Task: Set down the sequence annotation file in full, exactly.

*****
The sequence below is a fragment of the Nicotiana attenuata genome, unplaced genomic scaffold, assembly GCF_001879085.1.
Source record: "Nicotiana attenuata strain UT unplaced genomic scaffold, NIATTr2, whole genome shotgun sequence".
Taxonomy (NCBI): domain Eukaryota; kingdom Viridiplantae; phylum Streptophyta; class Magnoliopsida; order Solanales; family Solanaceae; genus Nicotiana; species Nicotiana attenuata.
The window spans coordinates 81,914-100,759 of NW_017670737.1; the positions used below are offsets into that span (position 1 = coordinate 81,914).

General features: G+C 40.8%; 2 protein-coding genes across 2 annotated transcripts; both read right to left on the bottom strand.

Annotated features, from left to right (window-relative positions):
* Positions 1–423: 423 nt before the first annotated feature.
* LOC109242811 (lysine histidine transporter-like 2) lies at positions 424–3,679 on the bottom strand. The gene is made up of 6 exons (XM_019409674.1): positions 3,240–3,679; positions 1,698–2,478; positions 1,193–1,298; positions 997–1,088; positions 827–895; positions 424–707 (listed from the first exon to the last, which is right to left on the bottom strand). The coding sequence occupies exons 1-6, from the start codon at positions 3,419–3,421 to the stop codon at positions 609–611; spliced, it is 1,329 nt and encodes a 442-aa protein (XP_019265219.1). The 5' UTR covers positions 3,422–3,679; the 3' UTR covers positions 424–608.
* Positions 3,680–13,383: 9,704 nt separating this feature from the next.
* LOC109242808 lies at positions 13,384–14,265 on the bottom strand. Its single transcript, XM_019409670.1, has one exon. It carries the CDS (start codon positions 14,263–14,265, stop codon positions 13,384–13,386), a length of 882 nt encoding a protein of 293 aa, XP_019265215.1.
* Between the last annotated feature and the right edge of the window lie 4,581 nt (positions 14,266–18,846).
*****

The sequence below is a fragment of the Nicotiana attenuata genome, unplaced genomic scaffold, assembly GCF_001879085.1.
Source record: "Nicotiana attenuata strain UT unplaced genomic scaffold, NIATTr2, whole genome shotgun sequence".
Taxonomy (NCBI): domain Eukaryota; kingdom Viridiplantae; phylum Streptophyta; class Magnoliopsida; order Solanales; family Solanaceae; genus Nicotiana; species Nicotiana attenuata.
The window spans coordinates 81,914-100,759 of NW_017670737.1; the positions used below are offsets into that span (position 1 = coordinate 81,914).

General features: G+C 40.8%; 2 protein-coding genes across 2 annotated transcripts; both read right to left on the bottom strand.

Annotated features, from left to right (window-relative positions):
* Positions 1–423: 423 nt before the first annotated feature.
* LOC109242811 (lysine histidine transporter-like 2) lies at positions 424–3,679 on the bottom strand. The gene is made up of 6 exons (XM_019409674.1): positions 3,240–3,679; positions 1,698–2,478; positions 1,193–1,298; positions 997–1,088; positions 827–895; positions 424–707 (listed from the first exon to the last, which is right to left on the bottom strand). The coding sequence occupies exons 1-6, from the start codon at positions 3,419–3,421 to the stop codon at positions 609–611; spliced, it is 1,329 nt and encodes a 442-aa protein (XP_019265219.1). The 5' UTR covers positions 3,422–3,679; the 3' UTR covers positions 424–608.
* Positions 3,680–13,383: 9,704 nt separating this feature from the next.
* LOC109242808 lies at positions 13,384–14,265 on the bottom strand. Its single transcript, XM_019409670.1, has one exon. It carries the CDS (start codon positions 14,263–14,265, stop codon positions 13,384–13,386), a length of 882 nt encoding a protein of 293 aa, XP_019265215.1.
* Between the last annotated feature and the right edge of the window lie 4,581 nt (positions 14,266–18,846).